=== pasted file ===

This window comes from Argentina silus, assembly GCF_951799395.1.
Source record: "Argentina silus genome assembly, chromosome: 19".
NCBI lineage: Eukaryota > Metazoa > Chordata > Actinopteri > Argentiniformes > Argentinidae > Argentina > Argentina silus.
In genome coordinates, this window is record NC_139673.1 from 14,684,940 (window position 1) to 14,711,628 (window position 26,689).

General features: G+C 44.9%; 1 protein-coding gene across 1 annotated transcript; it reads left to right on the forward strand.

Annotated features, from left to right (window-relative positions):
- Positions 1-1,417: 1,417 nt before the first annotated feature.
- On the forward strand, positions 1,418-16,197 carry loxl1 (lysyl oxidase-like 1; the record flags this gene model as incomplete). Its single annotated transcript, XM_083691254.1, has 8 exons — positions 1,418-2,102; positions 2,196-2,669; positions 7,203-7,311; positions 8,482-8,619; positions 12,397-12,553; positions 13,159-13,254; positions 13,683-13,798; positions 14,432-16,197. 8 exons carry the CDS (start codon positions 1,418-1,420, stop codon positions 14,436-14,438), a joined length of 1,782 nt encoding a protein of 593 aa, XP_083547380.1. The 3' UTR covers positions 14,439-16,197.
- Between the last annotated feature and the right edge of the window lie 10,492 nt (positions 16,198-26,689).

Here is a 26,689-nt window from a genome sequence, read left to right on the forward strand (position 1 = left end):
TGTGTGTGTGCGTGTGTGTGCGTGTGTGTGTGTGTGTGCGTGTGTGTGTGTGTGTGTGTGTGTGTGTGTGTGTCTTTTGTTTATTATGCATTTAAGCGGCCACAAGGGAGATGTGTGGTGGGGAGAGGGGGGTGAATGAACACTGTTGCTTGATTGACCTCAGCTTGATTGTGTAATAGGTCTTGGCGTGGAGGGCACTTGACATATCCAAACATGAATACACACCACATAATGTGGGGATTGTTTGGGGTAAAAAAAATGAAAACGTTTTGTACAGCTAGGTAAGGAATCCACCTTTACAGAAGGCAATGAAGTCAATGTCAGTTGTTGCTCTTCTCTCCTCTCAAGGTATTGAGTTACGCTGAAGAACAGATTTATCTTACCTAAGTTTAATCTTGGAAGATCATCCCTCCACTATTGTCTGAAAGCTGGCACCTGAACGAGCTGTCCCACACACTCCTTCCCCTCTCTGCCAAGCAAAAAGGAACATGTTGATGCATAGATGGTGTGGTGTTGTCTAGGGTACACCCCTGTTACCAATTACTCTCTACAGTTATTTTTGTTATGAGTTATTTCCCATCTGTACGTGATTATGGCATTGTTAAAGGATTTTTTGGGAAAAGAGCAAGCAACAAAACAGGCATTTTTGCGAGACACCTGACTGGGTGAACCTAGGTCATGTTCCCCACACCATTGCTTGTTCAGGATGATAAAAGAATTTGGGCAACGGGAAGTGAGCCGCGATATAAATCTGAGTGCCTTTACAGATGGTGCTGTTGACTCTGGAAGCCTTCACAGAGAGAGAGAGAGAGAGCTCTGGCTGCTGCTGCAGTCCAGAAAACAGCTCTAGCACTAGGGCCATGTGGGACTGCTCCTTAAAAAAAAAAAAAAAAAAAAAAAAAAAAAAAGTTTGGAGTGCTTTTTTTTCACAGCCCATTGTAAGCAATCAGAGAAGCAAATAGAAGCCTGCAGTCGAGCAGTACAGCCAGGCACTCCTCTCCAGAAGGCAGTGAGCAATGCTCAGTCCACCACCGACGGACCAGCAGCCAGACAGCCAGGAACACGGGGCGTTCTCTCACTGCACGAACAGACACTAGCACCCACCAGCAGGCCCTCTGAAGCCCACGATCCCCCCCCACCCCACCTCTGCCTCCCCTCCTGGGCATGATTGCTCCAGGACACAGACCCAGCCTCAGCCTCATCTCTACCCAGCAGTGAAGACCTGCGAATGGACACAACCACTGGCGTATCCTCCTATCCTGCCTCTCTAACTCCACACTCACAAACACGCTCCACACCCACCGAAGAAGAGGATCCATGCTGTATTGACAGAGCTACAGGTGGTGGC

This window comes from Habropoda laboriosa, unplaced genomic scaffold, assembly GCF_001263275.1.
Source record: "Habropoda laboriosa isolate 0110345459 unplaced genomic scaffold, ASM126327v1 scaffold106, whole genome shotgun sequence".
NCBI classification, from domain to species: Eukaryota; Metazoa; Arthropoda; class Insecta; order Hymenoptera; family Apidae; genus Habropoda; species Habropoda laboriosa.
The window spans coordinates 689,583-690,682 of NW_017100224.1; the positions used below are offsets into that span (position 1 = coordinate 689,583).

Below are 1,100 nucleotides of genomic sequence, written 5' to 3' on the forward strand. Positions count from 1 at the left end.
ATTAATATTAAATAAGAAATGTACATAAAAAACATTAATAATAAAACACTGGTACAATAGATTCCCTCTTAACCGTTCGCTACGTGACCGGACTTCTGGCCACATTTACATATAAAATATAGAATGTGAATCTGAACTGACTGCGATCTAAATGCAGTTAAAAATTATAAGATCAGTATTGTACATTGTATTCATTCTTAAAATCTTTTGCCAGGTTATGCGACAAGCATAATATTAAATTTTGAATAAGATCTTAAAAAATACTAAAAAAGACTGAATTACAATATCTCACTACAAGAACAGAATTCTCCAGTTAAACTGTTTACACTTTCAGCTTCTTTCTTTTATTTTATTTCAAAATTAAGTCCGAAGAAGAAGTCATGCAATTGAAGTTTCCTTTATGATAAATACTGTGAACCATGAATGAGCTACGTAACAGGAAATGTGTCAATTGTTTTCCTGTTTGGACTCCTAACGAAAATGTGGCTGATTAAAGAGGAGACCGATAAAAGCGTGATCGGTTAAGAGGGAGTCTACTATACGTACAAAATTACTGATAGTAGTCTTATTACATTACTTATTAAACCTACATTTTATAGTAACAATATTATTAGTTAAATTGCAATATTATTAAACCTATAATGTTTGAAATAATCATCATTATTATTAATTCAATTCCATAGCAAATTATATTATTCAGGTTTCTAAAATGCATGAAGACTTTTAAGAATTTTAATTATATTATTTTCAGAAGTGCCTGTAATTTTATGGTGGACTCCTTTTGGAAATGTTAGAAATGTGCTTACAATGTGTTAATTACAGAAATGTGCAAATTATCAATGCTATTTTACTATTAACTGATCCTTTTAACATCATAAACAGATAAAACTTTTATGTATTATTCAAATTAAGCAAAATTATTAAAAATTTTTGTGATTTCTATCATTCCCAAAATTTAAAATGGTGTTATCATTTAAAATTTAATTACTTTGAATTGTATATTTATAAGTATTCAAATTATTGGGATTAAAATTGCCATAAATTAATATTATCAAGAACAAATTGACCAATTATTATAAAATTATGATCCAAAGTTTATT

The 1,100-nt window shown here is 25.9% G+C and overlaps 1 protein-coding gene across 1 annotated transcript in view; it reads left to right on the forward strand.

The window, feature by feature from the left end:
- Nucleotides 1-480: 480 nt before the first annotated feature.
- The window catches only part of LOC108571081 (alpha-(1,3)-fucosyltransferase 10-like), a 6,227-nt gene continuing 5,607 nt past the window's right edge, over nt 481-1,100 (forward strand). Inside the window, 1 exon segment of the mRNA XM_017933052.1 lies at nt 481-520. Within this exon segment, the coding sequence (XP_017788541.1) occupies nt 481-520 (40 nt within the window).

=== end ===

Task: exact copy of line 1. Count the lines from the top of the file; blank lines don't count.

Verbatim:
This window comes from Argentina silus, assembly GCF_951799395.1.